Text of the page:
Stay of Removal - Nov 1212
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Que Pasa November Editorial
¿Hay alguna manera de parar o extender mi deportación si ya tengo una orden de deportación?
John Morton, el director de ICE (Immigration and Customs Enforcement), escribió un memorándum en junio del 2011 detallando una guía para discreción del fiscal. Para entender esta guía y sus implicaciones debemos primero entender cual es la responsabilidad de la agencia de ICE – el cual en pocas palabras es de en forzar las leyes de inmigración. ICE se encarga de buscar y detener a personas que no tienen estatus legal en el país y aquellas que han obtenido una orden de deportación en el pasado.
El director Morton instruye a ICE a utilizar su discreción a favor de personas de baja prioridad en su esfuerzo de detener a las personas con orden de deportación. Una persona con una orden de deportación no tiene derecho a una fianza migratoria – esta persona debe ser deportada al ser detenida por ICE. Baja el memorándum, ICE tiene la discreción de no detener a una persona, de no deportar a la persona, y de aceptar y aprobar aplicaciones para un “Stay” de deportación.
Las personas de baja prioridad que tienen una orden de deportación pueden aplicar para un “Stay” si han estado en el país por muchos años, no tienen record criminal, y tienen familiares ciudadanos americanos, entro varios otros requisitos. La persona no debe ser una amenaza pública o a la seguridad nacional. El “Stay” es especialmente para personas con casos de emergencia que necesitan quedarse en los estados unidos por una razón especifica. Por ejemplo, un “Stay” es apropiado para una persona que tiene una orden de deportación pero tiene un hijo ciudadano americano enfermo en el hospital.
Cuando ICE otorga un “Stay” de deportación lo que ocurre es una pausa en la deportación del individuo. Esto significa que mientras la deportación este en estatus de “Stay” el individuo esta protegido y no debe ser deportado por ICE. Un “Stay” se puede pedir por un año o menos.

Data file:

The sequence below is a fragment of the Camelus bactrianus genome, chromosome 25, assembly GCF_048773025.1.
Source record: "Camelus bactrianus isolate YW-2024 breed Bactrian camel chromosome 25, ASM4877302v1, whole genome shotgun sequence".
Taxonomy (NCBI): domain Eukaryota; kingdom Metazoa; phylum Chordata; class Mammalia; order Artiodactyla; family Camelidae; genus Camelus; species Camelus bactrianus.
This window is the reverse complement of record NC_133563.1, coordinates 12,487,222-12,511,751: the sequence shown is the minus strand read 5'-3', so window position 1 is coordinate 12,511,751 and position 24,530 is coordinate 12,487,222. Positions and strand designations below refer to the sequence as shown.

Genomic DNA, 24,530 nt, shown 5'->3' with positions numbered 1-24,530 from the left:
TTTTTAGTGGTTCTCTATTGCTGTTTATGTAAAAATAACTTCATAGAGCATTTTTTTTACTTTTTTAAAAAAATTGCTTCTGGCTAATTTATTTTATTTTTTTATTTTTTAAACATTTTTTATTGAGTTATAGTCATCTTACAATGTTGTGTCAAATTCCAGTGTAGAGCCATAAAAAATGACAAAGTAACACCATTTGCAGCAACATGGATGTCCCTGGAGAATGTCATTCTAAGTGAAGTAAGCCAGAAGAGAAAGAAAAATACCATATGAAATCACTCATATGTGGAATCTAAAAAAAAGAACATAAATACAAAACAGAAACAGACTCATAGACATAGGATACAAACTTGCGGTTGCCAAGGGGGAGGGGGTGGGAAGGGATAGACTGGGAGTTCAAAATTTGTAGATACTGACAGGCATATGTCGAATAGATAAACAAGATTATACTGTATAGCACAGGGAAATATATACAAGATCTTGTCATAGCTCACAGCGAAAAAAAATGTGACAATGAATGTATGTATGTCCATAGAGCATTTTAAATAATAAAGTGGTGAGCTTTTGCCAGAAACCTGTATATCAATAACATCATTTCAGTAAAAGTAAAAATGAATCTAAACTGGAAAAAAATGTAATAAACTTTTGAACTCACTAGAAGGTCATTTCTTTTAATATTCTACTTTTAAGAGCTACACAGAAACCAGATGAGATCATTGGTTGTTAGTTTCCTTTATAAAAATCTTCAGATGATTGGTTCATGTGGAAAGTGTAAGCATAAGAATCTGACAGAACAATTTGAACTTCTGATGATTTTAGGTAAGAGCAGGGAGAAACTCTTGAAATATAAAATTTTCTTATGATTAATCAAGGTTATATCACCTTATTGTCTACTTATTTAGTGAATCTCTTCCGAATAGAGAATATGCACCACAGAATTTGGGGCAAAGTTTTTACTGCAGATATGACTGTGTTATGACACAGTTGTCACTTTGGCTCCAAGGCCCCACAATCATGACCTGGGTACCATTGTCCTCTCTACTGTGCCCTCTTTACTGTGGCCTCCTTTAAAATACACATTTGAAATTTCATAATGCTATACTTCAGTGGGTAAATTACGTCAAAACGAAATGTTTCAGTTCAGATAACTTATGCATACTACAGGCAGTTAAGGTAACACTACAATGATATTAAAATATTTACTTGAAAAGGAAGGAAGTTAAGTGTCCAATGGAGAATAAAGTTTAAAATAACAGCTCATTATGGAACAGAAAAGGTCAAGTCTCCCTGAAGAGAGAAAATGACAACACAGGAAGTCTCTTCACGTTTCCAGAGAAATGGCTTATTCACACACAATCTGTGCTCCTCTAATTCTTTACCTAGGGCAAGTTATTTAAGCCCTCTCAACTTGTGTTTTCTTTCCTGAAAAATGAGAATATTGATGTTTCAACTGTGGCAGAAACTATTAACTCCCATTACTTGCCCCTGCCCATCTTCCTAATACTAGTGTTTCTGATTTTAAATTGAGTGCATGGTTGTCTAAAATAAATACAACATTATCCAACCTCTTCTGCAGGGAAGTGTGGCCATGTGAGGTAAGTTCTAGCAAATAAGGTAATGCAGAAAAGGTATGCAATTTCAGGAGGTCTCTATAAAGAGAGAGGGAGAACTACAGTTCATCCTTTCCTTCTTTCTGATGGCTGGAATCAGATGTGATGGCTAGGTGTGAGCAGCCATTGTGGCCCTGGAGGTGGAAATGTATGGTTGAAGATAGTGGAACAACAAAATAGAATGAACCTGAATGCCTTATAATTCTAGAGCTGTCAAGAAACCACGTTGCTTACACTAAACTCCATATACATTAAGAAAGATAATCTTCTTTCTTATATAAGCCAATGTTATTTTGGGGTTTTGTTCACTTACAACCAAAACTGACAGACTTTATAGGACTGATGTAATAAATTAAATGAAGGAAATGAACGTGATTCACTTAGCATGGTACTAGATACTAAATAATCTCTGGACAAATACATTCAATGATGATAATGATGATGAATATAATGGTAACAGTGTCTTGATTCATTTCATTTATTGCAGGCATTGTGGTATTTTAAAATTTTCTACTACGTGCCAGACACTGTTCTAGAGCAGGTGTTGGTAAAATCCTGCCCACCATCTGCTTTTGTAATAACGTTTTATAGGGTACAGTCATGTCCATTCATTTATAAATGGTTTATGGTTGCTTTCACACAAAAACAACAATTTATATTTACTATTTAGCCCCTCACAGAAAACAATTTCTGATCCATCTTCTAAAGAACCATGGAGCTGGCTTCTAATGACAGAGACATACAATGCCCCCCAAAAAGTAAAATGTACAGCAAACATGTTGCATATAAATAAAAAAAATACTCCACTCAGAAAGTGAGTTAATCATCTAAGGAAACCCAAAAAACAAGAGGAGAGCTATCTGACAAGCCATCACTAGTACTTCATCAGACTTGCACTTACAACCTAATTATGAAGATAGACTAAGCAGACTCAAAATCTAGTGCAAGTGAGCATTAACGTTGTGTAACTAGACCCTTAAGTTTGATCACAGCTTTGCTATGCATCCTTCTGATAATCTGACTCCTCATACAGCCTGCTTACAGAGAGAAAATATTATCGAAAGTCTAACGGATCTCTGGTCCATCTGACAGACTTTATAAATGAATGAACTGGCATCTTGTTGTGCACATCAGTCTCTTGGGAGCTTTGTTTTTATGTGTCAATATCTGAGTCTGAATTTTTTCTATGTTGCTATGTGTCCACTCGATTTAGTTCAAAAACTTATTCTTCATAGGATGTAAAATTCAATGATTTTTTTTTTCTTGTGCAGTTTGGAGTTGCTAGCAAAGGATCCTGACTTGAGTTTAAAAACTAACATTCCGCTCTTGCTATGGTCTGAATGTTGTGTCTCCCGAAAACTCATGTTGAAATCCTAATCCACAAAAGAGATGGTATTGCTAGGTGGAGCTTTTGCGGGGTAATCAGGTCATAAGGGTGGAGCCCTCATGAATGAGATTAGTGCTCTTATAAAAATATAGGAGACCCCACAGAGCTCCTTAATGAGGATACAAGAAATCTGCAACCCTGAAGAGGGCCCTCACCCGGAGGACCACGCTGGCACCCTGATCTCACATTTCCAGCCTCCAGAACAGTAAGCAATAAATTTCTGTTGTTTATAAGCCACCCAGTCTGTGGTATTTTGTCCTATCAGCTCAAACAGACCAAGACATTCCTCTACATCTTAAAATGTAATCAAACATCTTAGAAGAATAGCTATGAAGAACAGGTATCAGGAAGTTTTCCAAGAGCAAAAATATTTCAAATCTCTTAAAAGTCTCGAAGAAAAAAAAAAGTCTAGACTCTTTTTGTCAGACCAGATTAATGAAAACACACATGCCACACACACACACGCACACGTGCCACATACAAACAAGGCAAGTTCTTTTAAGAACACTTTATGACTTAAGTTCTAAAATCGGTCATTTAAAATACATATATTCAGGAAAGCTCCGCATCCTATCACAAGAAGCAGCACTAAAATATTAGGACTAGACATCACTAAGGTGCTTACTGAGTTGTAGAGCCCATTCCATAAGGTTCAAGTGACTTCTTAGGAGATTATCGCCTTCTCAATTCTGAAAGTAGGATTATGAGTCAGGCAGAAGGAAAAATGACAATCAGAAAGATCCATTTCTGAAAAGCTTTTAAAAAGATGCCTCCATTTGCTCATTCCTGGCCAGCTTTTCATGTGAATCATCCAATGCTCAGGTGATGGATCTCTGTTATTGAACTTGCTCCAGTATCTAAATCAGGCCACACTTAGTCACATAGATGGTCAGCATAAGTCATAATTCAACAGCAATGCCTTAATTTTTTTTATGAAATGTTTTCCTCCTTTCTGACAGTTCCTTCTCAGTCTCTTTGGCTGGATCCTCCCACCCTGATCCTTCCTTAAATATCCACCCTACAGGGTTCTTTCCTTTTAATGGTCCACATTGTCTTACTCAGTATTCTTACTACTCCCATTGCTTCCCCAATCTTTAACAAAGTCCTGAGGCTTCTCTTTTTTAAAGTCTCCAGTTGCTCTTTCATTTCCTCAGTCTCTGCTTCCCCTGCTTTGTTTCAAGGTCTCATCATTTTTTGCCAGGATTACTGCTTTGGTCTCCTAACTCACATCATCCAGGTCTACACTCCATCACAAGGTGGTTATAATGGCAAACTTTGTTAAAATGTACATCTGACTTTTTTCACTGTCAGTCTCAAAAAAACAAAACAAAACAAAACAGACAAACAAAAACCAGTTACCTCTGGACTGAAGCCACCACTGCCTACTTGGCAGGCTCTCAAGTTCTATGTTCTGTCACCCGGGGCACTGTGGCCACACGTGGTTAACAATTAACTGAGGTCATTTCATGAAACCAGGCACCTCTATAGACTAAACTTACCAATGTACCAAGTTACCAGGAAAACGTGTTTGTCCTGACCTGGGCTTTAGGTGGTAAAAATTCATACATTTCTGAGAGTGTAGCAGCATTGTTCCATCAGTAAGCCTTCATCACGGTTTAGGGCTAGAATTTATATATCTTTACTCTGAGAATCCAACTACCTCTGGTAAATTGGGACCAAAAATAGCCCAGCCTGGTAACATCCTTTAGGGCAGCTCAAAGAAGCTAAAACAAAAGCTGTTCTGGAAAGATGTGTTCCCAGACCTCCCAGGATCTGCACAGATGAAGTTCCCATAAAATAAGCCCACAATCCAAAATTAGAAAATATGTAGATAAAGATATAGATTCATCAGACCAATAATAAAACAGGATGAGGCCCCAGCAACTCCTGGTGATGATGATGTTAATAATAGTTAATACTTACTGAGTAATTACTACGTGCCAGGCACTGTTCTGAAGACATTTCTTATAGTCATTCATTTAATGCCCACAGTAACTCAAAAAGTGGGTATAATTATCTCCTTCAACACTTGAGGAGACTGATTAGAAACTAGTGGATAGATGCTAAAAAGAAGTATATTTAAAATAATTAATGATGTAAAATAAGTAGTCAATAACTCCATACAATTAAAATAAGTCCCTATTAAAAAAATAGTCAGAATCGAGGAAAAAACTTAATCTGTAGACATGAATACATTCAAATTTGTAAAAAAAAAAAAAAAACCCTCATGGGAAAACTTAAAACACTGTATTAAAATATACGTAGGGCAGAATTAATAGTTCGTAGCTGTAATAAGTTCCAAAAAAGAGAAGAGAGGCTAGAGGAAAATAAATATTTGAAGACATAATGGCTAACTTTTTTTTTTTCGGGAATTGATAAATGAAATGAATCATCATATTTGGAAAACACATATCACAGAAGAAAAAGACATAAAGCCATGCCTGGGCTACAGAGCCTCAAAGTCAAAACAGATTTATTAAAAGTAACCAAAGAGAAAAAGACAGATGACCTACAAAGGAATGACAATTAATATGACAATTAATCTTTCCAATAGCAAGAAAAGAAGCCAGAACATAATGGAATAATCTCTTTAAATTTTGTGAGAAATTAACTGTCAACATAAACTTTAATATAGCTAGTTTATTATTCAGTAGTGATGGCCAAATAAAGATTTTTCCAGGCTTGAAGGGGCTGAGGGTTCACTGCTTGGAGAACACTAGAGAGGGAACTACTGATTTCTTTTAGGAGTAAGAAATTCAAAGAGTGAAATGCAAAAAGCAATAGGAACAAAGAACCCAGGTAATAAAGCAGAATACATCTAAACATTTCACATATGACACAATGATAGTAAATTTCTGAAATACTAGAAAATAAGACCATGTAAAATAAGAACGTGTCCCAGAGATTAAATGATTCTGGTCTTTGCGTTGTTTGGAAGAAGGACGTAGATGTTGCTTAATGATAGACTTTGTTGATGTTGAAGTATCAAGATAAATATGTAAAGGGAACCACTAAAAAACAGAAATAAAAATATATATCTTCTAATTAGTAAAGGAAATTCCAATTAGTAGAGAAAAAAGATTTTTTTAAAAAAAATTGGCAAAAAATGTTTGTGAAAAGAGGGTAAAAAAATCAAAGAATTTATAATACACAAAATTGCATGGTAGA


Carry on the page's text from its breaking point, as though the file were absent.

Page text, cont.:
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FAQs - FREQUENTLY ASKED QUESTIONS
There are dozens of different types of visas available under the provisions of the Immigration and Nationality Act (INA), but they can all be placed in one of two categories: immigrant and nonimmigrant visas. The former is for individuals who are hoping to establish permanent residency with a green card and perhaps even to pursue the path to naturalization and citizenship. The latter is for those who are only planning a temporary visit to the United States, such as for the purpose of conducting business or attending school.
The INA sets limits on the number of people who will be permitted to immigrate to the United States each year using certain types of visas, while other visas are unlimited. Family immigration visas for the immediate relatives of U.S. citizens are available on an unlimited basis, while there are annual quotas set for the relatives of lawful permanent residents and extended family of citizens, with a maximum quota of 480,000. The number of employment immigration visas is limited to 140,000 per year.
Pathways to citizenship include service in the United States military and adoption, but a large percentage of all people who become citizens do so through the process of naturalization. The basic qualifications for naturalization include:
- Living in the U.S. as a permanent resident for 5 years (or 3 years for a spouse of a U.S. citizen)
- Being at least 18 years of age